Ray Bradbury

Ali

Enough now. There you have it. There are one hundred stories from almost forty years of my life contained in my collected stories. They contain half the damning truths I suspected at midnight, and half of the saving truths I re-found next noon. If anything is taught here, it is simply the charting of the life of someone who started out to somewhere—and went. I have not so much thought my way through life as done things and found what it was and who I was after the doing. Each tale was a way of finding selves. Each self found each day slightly different from the one found twenty-four hours earlier. – from Zen in the Art of Writing, by Ray Bradbury Ray Bradbury, who died this week aged 91, has had an immeasurable impact on my writing.  Perhaps moreso than any other writer, even though I’ve read only a fraction of his enormous fictional output.  What I have read I have greatly enjoyed, but it’s his thin book of essays, Zen in the Art of Writing, for which I am most grateful.  This book, to use Bradbury’s own metaphor for writing, was a landmine.  I stepped on it when I was writing the early drafts of The Girl with Glass Feet and it blasted apart a great many false notions I’d developed about writing.  About what it meant to write, what it was for, who it was for.  Yesterday I reread it and rediscovered its many vital lessons. A lot of books have been published with a claim on the cover that they’ll teach you how to write.  A lot of them won’t.  They’ll tangle you up with all the wrong concerns.  The vast majority of them will teach you the same old stuff about plot construction, tone, narrative voice, and so on and so on in tedious technical detail that will make you feel as if you’re building a robot, not a novel.  Don’t get me wrong, those things are important, but they’re not the starting point, they’re just aspects of final editing and technique.  Reading a hundred such books, even knowing them off by heart, will not help you develop the most fundamental part of your writing: your art. Bradbury treated writing, unashamedly, as art.  Not art in a cerebral, critic-at-the-gallery fashion but art as the first cave painters saw it: as the first artists, trembling fitfully before the first painted bison, which seemed to them to snort and and stamp along rock walls.  Art, to Bradbury, was just such a primal thing.  An expression of something fundamental to the artist’s self.  If that seems a high-falutin’ way to talk about things, please blame me not Bradbury.  This was a man who couldn’t abide high-falutin’ of any sort.  He loved Buck Rogers just as much as he loved Gerard Manley Hopkins and, it seems to me, would not let either the dogged sci-fi fan or the theorising poetry professor tell him that the two had no place … Read More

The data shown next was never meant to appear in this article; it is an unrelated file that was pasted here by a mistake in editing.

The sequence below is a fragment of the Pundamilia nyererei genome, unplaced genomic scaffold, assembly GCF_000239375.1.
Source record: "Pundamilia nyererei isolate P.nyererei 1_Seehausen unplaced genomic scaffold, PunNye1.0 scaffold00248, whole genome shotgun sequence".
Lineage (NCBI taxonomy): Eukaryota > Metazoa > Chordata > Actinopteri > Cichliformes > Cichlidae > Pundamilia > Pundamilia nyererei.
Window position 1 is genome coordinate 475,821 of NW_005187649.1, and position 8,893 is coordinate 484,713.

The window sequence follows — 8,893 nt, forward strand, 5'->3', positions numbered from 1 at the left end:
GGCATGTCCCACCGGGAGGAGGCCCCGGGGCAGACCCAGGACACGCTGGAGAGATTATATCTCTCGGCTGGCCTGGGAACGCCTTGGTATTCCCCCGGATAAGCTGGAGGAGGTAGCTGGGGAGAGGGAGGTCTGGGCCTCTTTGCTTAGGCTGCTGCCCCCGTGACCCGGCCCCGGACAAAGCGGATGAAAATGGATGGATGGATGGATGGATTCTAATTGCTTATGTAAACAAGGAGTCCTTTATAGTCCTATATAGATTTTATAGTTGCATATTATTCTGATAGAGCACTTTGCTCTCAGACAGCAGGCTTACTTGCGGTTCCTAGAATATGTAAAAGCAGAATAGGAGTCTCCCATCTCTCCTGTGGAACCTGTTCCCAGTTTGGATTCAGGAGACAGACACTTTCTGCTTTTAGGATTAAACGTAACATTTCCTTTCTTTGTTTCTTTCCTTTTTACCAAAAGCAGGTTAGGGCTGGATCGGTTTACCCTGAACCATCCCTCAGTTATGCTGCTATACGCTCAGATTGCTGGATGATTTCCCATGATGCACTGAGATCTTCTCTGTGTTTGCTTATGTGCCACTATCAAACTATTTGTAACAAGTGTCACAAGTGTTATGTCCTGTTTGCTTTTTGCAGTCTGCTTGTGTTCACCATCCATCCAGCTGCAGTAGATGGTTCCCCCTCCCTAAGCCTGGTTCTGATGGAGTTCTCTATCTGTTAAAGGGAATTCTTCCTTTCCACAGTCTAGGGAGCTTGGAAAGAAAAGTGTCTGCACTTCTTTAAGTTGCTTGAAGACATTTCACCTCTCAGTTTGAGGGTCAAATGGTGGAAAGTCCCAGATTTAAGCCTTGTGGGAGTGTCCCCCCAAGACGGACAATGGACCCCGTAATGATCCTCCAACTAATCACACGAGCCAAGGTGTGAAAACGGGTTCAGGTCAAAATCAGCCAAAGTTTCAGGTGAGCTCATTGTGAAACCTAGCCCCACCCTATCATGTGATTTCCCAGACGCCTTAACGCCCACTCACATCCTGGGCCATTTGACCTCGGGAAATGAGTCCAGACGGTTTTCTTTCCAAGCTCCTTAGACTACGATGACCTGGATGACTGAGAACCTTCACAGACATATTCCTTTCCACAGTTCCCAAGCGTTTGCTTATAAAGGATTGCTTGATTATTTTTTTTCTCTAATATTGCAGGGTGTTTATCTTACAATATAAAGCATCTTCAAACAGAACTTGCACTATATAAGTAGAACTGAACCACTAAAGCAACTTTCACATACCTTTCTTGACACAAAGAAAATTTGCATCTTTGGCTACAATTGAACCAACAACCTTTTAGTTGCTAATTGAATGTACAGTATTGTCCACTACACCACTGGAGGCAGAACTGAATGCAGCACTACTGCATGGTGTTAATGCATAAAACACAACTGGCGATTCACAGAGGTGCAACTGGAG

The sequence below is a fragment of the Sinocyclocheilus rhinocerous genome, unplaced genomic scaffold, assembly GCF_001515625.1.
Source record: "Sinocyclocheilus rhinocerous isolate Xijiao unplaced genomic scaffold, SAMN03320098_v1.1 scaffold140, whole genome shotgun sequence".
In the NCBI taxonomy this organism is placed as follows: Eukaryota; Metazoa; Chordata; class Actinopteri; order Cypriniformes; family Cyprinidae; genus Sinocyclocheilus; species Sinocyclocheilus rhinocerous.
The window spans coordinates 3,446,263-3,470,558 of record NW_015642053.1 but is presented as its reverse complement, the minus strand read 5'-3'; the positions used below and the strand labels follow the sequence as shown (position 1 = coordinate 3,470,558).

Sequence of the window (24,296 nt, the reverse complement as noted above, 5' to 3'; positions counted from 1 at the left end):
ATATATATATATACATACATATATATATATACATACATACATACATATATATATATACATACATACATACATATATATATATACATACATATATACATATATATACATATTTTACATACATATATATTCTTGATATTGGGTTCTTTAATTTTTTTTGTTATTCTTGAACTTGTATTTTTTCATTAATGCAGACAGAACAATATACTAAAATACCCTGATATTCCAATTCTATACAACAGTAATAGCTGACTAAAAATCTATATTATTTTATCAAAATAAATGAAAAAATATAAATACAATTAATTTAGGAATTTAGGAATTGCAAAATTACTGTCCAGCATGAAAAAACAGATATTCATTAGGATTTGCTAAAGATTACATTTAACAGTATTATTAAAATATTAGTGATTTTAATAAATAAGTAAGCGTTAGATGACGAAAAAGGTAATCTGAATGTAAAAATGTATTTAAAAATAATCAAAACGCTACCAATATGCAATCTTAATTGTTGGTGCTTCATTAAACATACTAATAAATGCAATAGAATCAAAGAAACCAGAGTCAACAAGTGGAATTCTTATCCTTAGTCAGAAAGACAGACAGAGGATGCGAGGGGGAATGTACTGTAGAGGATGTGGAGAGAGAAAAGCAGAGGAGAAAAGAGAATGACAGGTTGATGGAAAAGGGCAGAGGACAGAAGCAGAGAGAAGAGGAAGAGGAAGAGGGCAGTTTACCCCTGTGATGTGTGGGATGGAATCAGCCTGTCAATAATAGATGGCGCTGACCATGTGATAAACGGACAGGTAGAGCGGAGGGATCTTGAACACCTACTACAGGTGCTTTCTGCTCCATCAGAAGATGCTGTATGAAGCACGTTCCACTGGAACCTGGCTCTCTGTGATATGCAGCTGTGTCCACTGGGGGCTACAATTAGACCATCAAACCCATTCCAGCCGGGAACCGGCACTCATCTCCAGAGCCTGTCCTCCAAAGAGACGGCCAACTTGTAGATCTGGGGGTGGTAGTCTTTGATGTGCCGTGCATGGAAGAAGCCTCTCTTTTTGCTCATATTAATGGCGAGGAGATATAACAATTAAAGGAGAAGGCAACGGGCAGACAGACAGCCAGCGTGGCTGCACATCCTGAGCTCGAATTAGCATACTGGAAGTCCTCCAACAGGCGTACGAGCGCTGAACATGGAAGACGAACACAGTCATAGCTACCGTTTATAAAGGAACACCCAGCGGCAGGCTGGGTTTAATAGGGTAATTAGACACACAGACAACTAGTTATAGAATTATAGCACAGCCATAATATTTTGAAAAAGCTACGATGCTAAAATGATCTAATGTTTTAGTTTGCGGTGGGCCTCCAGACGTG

AliRay Bradbury

29th March – Abingdon Writers Present: An Evening with Ali Shaw

Ali

On Thursday 29th March I’m going to be appearing at the Abingdon Arts Festival, at an event presented by the Abingdon Writers group. It’s at 7.30 at Abingdon Libray, and tickets are £4.  All the info, as well as what’s on at the rest of the festival, can be found here – http://www.abingdonartsfestival.org.uk/lit.html Hope to see you there.

Ali29th March – Abingdon Writers Present: An Evening with Ali Shaw

Site Redesign

Ali

As you can no doubt tell if you visit here often, I’ve just given my website a lick of paint.  The only kind of web design I know is that of Doctor Frankenstein, and as such this site is more stitched together than coded.  I figure if I throw enough lightning at the thing it will eventually get up and walk, but I apologise if it leaves a mess of torn links, mauled images and hankerings for a bride in its wake.   More soon.  The new book is on the horizon…

AliSite Redesign